Like many others, I started a small business in quarantine — and it hasn’t been everything that hustle culture advertised.
I opened up an Etsy shop in early August and my products took off after months of planning and market research. I was the embodiment of Instagram posts about starting your own business — going to my nine to five during the day and letting my creative side run free at night.
I bought into the idea that running a side-hustle was something that would offer me financial and creative freedom while still earning a degree. Don’t get me wrong, I definitely have creative and financial freedom, but I’ve learned it comes at a cost.
No one warned me about the stress that comes with running a small business and being a student at the same time. Every piece of media I saw, all of my classes at the Ivey Business School and all of my friends who run businesses only ever talked about how empowering it was to be a small-business owner. I was completely blindsided by all the challenges I began to face in late September when school ramped up.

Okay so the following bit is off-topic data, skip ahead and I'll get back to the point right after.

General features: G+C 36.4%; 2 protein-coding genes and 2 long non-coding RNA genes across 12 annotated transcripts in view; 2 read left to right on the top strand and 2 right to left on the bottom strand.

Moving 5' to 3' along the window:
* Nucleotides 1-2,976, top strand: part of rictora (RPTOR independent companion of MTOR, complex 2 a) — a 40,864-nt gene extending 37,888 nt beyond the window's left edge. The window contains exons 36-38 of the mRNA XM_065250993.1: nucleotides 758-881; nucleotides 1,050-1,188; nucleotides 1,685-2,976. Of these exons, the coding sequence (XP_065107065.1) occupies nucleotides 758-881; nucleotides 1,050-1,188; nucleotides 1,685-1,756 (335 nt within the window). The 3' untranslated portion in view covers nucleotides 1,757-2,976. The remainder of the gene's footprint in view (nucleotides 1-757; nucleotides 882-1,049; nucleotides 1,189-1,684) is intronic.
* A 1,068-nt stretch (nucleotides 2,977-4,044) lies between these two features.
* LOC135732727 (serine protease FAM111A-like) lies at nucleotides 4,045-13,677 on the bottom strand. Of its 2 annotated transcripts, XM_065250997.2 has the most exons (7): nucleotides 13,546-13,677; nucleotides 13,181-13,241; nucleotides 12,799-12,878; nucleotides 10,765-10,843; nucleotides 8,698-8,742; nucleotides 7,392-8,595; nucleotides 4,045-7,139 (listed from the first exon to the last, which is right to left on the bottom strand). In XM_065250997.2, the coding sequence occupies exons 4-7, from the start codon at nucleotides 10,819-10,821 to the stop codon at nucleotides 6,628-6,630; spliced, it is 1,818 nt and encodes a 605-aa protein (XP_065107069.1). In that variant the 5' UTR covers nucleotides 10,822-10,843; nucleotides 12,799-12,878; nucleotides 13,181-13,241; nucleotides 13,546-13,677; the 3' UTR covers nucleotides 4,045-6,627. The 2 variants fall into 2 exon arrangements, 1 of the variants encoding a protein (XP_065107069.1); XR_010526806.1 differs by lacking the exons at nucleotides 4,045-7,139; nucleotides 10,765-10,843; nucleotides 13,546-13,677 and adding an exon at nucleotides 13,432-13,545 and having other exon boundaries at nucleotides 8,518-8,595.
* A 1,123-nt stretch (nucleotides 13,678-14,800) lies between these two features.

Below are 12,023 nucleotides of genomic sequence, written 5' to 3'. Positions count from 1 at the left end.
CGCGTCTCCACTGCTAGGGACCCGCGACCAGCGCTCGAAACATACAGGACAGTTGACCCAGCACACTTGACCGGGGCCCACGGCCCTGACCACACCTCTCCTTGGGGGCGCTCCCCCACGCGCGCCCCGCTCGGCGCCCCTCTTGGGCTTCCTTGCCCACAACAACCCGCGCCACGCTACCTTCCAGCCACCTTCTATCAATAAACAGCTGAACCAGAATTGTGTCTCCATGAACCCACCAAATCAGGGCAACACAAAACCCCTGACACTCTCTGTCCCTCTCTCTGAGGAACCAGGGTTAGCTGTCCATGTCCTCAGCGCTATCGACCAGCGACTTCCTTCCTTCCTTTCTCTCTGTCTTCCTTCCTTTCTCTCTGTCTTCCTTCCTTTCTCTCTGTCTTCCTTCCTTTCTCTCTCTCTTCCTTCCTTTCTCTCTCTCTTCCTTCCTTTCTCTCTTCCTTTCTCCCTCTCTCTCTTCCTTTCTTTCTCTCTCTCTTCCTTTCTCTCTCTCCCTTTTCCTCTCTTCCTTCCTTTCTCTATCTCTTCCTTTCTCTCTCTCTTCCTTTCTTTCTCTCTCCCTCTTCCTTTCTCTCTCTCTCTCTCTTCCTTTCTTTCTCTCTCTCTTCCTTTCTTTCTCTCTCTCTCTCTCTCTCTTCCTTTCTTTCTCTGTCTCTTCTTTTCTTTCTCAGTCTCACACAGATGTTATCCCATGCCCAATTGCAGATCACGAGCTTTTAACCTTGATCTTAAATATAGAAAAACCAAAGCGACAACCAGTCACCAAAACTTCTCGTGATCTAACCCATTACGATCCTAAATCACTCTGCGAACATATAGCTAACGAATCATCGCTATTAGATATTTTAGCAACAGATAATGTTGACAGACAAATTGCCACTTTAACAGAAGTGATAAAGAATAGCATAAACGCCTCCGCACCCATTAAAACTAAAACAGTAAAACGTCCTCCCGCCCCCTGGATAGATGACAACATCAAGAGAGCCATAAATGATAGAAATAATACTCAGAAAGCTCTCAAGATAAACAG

I have to set aside a minimum of three hours a day to run my business — which doesn’t seem like much, but as a full-time student earning two degrees, those three hours chip away from time to write essays, complete readings and actually have a social life. I genuinely can’t remember the last time I just sat down to talk to my friends, without also making products or packaging at the same time.
As a one-woman operation, I don’t get to delegate tasks. I often run out of time to finish everything that I need to do — from accounting to ordering supplies to marketing — while still meeting Etsy’s strict dispatch timelines and my university assignments’ deadlines.
I never knew how hard it would be to never have a day off. I definitely knew going into this that if I wanted to be successful, I would have to work day and night. Add school onto that — where I was already pulling all-nighters regularly to maintain my status as an honours student — and I’m left with three to five hours of sleep a night and not having a waking moment to rest in four months.
The financial and creative freedom that running a business has given me outside of school and my part-time job is rewarding. But sometimes, there aren’t enough hours in a day to reap that reward.